A detailed morphological description (light and scanning electron microscope observations) is given of two isolates currently used in molecular and developmental studies: PDL0024, Panagrobelus stammeri Rühm, 1956 and PDL0025, a new species herein described as Plectonchus hunti n. sp. We redescribe the lip region, interpret the orientation of the lips in P.stammeri and provide additional morphological and morphometric diagnostic features. Plectonchus hunti n. sp. is characterised by the bifurcating spicule tip and by the placement of the male genital papillae in a 3/3 + p + 2 arrangement. Additionally, females of this new species can be differentiated from other species of Plectonchus by the more anterior position of the vulva, the more anterior location of the excretory pore and the tail morphology. An emended diagnosis for this genus is provided. In this study we demonstrate that both studied taxa share morphological similarities, such as the presence of a 'cephaloboid-type' spermatheca. Our observations also indicate slight but consistent differences in cell composition of the female reproductive system between these two taxa.
Measurements, line drawings and scanning electromicrographs are provided of Baujardia mirabilis gen. n., sp. n., isolated from pitcher fluid of Nepenthes mirabilis from Thailand. The new genus differs from all known nematodes in having two opposing and offset spermatheca-like pouches at the junction of oviduct and uterus. It also differs from most known Rhabditida in having four cephalic setae instead of papillae. Phylogenetic analysis of small subunit rDNA sequence data robustly places the new genus within Panagrolaimidae as a sister taxon to Panagrellus. These unusual nematodes resemble Panagrellus in body size (1.8-2.7 mm in females, 1.3-1.9 mm in males) and in the monodelphic, prodelphic female reproductive system with thickened vaginal walls and prominent postvulval sac. However, they differ from Panagrellus in the characters mentioned above, in their comparatively longer stegostom and in the shape of the male spicules. Because of its aberrant characters, inclusion of this new genus in Panagrolaimidae requires changes to the family diagnosis.
Hirschmanniella santarosae sp. n. is described from the largest vernal pool in the Santa Rosa Plateau Ecological Reserve, Murrieta, California, USA. The cryptic new species is morphologically very close to H. pomponiensis and H. gracilis as it can be distinguished from the former only by a more anterior excretory pore position and by more flattened as well as laterally expanded stylet knobs, whilst it differs from the latter in the greater distance from phasmid to tail tip and in the bursal alae ending near the phasmids rather than near the tail tip. Analysis of the rDNA small subunit (SSU) and D2D3 expansion segments of the large subunit (LSU) shows that H. santarosae sp. n. is genetically distinct, having respective sequence homology of 98.89% and 95.9% with H. pomponiensis for these loci. Congruence in SSU and D2D3 gene trees as well as unambiguous character autapomorphies further support the new species status of H. santarosae sp. n. and sibling relationship with H. pomponiensis. Although many more isolates and species will need to be studied before informative biogeographic analyses can be performed, the presently available sequence data suggest that some Hirschmanniella lineages have diversified independently on either side of the Atlantic.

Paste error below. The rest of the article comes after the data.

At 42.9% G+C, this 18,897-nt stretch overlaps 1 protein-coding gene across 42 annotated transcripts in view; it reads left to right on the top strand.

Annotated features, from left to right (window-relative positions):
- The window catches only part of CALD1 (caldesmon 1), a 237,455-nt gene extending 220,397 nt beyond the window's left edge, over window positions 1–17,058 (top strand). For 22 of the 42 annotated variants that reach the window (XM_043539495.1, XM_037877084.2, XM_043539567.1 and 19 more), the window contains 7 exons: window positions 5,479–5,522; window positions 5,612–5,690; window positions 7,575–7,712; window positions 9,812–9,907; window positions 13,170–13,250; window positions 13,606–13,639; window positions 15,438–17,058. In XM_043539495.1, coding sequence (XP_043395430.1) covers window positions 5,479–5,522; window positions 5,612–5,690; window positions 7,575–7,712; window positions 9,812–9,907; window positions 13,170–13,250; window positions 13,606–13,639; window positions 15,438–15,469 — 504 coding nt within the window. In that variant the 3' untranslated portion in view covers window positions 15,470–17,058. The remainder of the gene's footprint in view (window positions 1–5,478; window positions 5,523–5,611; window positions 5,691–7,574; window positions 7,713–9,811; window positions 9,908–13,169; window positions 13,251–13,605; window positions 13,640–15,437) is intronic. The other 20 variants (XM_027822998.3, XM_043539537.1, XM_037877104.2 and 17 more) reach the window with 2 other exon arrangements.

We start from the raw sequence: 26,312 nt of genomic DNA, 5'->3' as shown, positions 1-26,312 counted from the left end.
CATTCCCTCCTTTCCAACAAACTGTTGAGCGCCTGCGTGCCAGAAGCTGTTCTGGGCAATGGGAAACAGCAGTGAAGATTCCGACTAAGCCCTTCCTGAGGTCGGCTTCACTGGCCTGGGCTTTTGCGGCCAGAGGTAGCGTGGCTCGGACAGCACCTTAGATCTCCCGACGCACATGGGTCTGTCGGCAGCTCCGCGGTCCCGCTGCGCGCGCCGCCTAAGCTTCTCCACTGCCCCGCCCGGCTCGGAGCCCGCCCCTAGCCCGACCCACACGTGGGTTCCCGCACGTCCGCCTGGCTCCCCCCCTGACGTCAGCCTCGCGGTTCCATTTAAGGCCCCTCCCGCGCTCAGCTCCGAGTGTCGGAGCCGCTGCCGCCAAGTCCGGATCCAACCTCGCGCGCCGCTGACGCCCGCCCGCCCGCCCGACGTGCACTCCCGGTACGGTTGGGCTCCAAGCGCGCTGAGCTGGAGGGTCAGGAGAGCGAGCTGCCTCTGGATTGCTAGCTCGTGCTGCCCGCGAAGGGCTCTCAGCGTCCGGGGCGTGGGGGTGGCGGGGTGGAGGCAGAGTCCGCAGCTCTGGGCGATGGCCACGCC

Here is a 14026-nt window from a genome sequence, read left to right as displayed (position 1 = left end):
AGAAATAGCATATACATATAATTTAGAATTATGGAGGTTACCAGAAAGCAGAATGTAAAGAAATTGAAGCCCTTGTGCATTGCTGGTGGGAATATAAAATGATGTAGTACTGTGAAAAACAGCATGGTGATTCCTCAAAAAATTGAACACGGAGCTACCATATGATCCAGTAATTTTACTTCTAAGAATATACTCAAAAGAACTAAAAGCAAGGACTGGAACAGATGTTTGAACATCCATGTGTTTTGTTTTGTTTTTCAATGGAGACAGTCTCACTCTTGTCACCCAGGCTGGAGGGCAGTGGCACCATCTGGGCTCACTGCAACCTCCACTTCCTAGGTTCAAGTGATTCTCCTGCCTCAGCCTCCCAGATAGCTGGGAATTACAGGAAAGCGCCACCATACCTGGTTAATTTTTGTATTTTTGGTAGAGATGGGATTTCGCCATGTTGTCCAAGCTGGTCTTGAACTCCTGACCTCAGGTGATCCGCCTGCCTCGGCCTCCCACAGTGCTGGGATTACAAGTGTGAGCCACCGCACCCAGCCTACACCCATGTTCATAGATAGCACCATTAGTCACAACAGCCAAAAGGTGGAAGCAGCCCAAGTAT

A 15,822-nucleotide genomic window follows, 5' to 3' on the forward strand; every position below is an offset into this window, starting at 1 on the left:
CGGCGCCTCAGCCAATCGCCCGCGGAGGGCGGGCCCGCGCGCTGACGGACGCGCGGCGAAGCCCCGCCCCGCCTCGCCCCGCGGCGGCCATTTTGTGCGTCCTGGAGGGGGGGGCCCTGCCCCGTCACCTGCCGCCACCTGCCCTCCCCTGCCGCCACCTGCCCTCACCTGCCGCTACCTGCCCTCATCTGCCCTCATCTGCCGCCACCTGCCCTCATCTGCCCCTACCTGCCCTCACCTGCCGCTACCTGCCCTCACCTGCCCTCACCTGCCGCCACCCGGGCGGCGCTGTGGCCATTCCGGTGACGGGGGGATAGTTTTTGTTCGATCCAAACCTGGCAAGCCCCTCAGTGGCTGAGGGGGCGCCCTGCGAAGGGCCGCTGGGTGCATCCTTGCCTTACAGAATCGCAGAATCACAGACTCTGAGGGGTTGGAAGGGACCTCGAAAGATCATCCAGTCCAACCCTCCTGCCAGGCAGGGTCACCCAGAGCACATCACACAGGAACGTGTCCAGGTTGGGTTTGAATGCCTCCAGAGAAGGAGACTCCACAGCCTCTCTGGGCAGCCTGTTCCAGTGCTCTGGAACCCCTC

Carcharolaimus ramirezi was found in six soil samples from four islands of the Galápagos Archipelago. It is described for the first time since its original discovery, with particular emphasis on the morphology of its anterior end as seen under light microscope and SEM. Six large, but thin, liplets overhang the labial basket, which consists of thick plates ornamented with irregular ridges and denticles. Posterior to the labial basket, six pillars form a postlabial cage and provide attachment for eight dilatatores buccae. The species can survive desiccation and is probably well adapted to arid soils. Paratypes of C. bediensis were also studied and revealed that this species is actually synonymous with C. banaticus, rather than being very close to C. ramirezi as suggested by previous descriptions. The recently proposed genus Carcharodiscus is rejected, and the possible synonymy of Carcharolaimus with the senior genus Antholaimus is noted. A compendium to the genus Carcharolaimus is provided.